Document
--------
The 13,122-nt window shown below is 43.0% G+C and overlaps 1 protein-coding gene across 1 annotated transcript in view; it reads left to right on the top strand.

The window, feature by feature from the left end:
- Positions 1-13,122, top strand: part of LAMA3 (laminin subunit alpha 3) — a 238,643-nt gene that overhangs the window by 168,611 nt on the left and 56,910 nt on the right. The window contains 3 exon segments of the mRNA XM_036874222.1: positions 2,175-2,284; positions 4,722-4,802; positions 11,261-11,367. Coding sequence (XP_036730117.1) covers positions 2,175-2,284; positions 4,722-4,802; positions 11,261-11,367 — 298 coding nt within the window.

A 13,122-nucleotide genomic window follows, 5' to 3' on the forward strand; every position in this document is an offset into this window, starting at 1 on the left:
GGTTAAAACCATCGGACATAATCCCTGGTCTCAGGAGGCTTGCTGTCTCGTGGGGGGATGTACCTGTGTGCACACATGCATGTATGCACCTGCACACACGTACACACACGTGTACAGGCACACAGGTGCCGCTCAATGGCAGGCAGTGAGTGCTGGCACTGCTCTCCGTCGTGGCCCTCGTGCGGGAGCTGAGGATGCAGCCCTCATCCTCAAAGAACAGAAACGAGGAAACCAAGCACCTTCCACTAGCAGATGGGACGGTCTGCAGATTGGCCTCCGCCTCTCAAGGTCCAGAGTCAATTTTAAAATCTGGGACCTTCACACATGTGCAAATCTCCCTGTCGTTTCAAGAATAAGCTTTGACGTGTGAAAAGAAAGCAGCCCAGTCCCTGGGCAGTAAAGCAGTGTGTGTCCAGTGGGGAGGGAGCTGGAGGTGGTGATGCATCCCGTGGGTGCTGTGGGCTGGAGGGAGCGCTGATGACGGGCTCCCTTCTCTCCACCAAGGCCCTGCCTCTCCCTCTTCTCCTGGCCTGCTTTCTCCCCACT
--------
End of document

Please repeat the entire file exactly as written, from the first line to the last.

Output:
The 13,122-nt window shown below is 43.0% G+C and overlaps 1 protein-coding gene across 1 annotated transcript in view; it reads left to right on the top strand.

The window, feature by feature from the left end:
- Positions 1-13,122, top strand: part of LAMA3 (laminin subunit alpha 3) — a 238,643-nt gene that overhangs the window by 168,611 nt on the left and 56,910 nt on the right. The window contains 3 exon segments of the mRNA XM_036874222.1: positions 2,175-2,284; positions 4,722-4,802; positions 11,261-11,367. Coding sequence (XP_036730117.1) covers positions 2,175-2,284; positions 4,722-4,802; positions 11,261-11,367 — 298 coding nt within the window.

A 13,122-nucleotide genomic window follows, 5' to 3' on the forward strand; every position in this document is an offset into this window, starting at 1 on the left:
GGTTAAAACCATCGGACATAATCCCTGGTCTCAGGAGGCTTGCTGTCTCGTGGGGGGATGTACCTGTGTGCACACATGCATGTATGCACCTGCACACACGTACACACACGTGTACAGGCACACAGGTGCCGCTCAATGGCAGGCAGTGAGTGCTGGCACTGCTCTCCGTCGTGGCCCTCGTGCGGGAGCTGAGGATGCAGCCCTCATCCTCAAAGAACAGAAACGAGGAAACCAAGCACCTTCCACTAGCAGATGGGACGGTCTGCAGATTGGCCTCCGCCTCTCAAGGTCCAGAGTCAATTTTAAAATCTGGGACCTTCACACATGTGCAAATCTCCCTGTCGTTTCAAGAATAAGCTTTGACGTGTGAAAAGAAAGCAGCCCAGTCCCTGGGCAGTAAAGCAGTGTGTGTCCAGTGGGGAGGGAGCTGGAGGTGGTGATGCATCCCGTGGGTGCTGTGGGCTGGAGGGAGCGCTGATGACGGGCTCCCTTCTCTCCACCAAGGCCCTGCCTCTCCCTCTTCTCCTGGCCTGCTTTCTCCCCACT